From the ERIC abstract: “In 2009, Excelencia in Education launched the Ensuring America’s Future initiative to inform, organize, and engage leaders in a tactical plan to increase Latino college completion. This initiative included the release of a benchmarking guide for projections of degree attainment disaggregated by race/ethnicity that offered multiple metrics to track national progress. However, the initiative recognizes the majority of policy and program changes in education take place at state and local levels. This executive summary of ‘Latino College Completion in 50 states’ synthesizes information on 50 state factsheets and builds on the national benchmarking guide. Each factsheet provides state level snapshots about Latinos in the educational pipeline, the equity gap between Latinos and whites in achievement, and examples of evidence-based practices increasing Latino degree attainment to inform more intentional efforts to increase degree attainment. Data-driven snapshots of Latino degree attainment for each state with metrics and promising programs across the country improving Latino degree attainment are all tools to inform policy and practice. However, data are only as good as they are used. Excelencia in Education is working with partners across the country to increase degree attainment overall and ensure Latino student success is included in the policy and practice intended to improve degree attainment for all.”

Sommo, C., Cullinan, D., & Manno, M. (with Blake, S., & Alonzo, E.). (2018). Doubling graduation rates in a new state: Two-year findings from the ASAP Ohio demonstration (Policy Brief). New York, NY: MDRC. Retrieved from

From the ERIC abstract: “While the United States has made strides in increasing college access among low-income students, college completion has remained low. Graduation rates are particularly low at the nation’s community colleges, which enroll a disproportionate percentage of low-income and nontraditional college students. Seeking to address this problem, in 2014 three community colleges in Ohio—Cincinnati State Technical and Community College, Cuyahoga Community College, and Lorain County Community College—undertook a new strategy to help more of their lowest-performing students succeed academically. The highly successful Accelerated Study in Associate Programs (ASAP) developed by the City University of New York (CUNY) provided a model. ASAP is a comprehensive program that provides students with up to three years of financial and academic support and other support services to address multiple barriers to student success, with the goal of helping more students graduate within three years. This brief presents two-year impact, implementation, and cost findings for the pooled, full study sample in the ASAP Ohio demonstration. The findings show that students in the program group clearly outperformed the control group with respect to persistence in school, credit accumulation, and graduation. Graduation rates more than doubled: 19 percent of the program group earned a degree or credential after two years compared with 8 percent of the control group. The brief also presents some findings from analyses of the programs’ implementation and costs.”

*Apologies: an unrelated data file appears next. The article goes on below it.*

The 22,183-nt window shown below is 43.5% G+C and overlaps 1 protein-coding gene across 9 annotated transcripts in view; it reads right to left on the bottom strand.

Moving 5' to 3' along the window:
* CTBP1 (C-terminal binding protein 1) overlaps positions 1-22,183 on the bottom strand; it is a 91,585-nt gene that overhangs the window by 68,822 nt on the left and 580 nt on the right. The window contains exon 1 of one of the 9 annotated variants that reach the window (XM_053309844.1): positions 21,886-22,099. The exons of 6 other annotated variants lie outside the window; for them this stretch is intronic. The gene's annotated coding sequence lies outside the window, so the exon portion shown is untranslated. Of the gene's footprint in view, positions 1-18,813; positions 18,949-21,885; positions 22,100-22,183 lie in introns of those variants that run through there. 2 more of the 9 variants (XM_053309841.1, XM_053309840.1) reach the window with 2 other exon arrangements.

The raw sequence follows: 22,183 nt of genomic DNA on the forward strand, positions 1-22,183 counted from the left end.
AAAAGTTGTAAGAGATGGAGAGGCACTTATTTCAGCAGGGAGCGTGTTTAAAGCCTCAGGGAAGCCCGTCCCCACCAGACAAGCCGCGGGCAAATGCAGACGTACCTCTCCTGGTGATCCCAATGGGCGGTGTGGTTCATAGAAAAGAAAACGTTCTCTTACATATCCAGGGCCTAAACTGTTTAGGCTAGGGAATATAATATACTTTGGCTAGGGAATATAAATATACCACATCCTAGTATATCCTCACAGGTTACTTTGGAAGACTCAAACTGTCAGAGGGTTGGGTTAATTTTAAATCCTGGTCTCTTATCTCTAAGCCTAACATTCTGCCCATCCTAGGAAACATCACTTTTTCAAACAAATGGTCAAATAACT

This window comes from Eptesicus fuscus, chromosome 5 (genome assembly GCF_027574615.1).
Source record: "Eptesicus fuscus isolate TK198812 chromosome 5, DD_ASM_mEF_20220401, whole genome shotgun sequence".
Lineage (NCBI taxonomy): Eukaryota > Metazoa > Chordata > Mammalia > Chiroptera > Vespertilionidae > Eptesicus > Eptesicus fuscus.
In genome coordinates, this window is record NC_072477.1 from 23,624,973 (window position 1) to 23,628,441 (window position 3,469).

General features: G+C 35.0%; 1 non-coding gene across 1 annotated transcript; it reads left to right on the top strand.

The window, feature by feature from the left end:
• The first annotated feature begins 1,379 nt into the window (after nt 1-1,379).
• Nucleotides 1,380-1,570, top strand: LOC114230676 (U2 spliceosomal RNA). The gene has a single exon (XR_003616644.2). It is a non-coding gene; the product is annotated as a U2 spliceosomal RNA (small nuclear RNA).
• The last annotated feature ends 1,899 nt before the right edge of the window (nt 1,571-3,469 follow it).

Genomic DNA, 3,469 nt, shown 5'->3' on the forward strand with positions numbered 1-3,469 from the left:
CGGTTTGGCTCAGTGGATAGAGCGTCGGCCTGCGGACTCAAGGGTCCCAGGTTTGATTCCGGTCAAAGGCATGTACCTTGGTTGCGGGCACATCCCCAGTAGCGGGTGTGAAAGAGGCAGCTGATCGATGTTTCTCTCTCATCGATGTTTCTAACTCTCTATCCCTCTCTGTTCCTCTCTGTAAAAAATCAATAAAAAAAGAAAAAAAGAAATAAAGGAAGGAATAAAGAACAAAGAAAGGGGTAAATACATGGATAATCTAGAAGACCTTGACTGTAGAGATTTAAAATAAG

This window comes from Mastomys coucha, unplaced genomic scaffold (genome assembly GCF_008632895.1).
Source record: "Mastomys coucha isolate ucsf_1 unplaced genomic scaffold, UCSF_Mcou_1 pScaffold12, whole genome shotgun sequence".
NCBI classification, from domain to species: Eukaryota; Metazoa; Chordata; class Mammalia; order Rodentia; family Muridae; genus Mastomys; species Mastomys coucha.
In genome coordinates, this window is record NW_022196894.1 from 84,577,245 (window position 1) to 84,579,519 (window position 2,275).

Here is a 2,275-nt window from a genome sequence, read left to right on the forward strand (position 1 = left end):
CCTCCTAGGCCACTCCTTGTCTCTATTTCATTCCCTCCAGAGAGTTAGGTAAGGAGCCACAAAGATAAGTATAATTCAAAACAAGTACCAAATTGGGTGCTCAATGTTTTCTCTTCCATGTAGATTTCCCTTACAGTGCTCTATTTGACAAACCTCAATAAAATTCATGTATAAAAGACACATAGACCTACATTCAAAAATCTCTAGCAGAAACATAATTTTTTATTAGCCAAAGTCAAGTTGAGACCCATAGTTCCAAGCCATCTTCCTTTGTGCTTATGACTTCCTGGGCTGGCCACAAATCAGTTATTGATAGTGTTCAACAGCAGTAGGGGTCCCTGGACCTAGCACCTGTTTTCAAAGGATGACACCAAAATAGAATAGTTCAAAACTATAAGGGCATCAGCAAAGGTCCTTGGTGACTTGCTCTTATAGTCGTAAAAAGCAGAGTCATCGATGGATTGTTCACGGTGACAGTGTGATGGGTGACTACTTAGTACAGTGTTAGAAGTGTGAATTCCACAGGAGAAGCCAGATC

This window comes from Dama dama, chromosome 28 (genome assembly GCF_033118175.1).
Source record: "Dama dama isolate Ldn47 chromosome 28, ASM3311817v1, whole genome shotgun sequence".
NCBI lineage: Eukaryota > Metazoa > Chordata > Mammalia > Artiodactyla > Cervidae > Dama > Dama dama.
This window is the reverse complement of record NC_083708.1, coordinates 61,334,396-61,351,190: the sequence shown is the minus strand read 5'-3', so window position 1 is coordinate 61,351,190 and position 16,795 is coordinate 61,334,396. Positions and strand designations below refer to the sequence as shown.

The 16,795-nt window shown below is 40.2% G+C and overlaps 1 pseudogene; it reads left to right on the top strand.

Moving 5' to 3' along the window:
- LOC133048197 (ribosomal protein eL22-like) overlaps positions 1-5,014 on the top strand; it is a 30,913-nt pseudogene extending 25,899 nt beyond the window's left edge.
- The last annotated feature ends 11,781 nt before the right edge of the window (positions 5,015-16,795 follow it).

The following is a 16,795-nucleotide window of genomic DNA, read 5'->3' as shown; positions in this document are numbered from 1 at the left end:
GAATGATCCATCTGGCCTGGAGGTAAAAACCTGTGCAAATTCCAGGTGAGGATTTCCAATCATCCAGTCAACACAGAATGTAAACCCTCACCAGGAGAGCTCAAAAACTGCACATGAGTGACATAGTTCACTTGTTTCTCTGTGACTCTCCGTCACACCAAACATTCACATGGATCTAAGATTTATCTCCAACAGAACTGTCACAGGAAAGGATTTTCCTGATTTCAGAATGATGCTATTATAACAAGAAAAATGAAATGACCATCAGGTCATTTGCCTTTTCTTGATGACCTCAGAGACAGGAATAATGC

U.S. Government Accountability Office. (2016). Higher education: Actions needed to improve access to federal financial assistance for homeless and foster youth (Report to the Ranking Member, Senate Committee on Health, Education, Labor and Pensions. GAO-16-343). Washington, DC: Author. Retrieved from

From the ERIC abstract: “Homeless youth and youth in foster care are often unprepared for the transition to adulthood. Given the economic benefits of college, the Government Accountability Office (GAO) was asked to examine the college experiences of these vulnerable youth. GAO examined: (1) college enrollment and completion for foster and homeless youth; (2) the extent to which challenges these youth face affect their ability to pursue college; and (3) the extent to which program barriers hinder these youth from obtaining federal financial assistance for college. GAO analyzed the most recently available Education data—two enrollment data sets, for 2011-2012 and 2013-2014, and data on college completion from 2009; reviewed relevant federal laws and guidance; interviewed officials from the Department of Education and the Department of Health and Human Services, as well as external groups knowledgeable about higher education, foster youth, and homelessness; and held discussion groups with foster and homeless youth. GAO is making six recommendations to the Departments of Education and Health and Human Services to improve homeless and foster youth access to financial assistance for college, including centralizing college information for these youth on the Department of Education’s website, clarifying the Department of Education guidance, and considering legislative proposals to simplify federal requirements for homeless and foster youth. The Department of Health and Human Services agreed with these recommendations, while the Department of Education generally did not agree or disagree, but described actions it was taking in response to the recommendations.”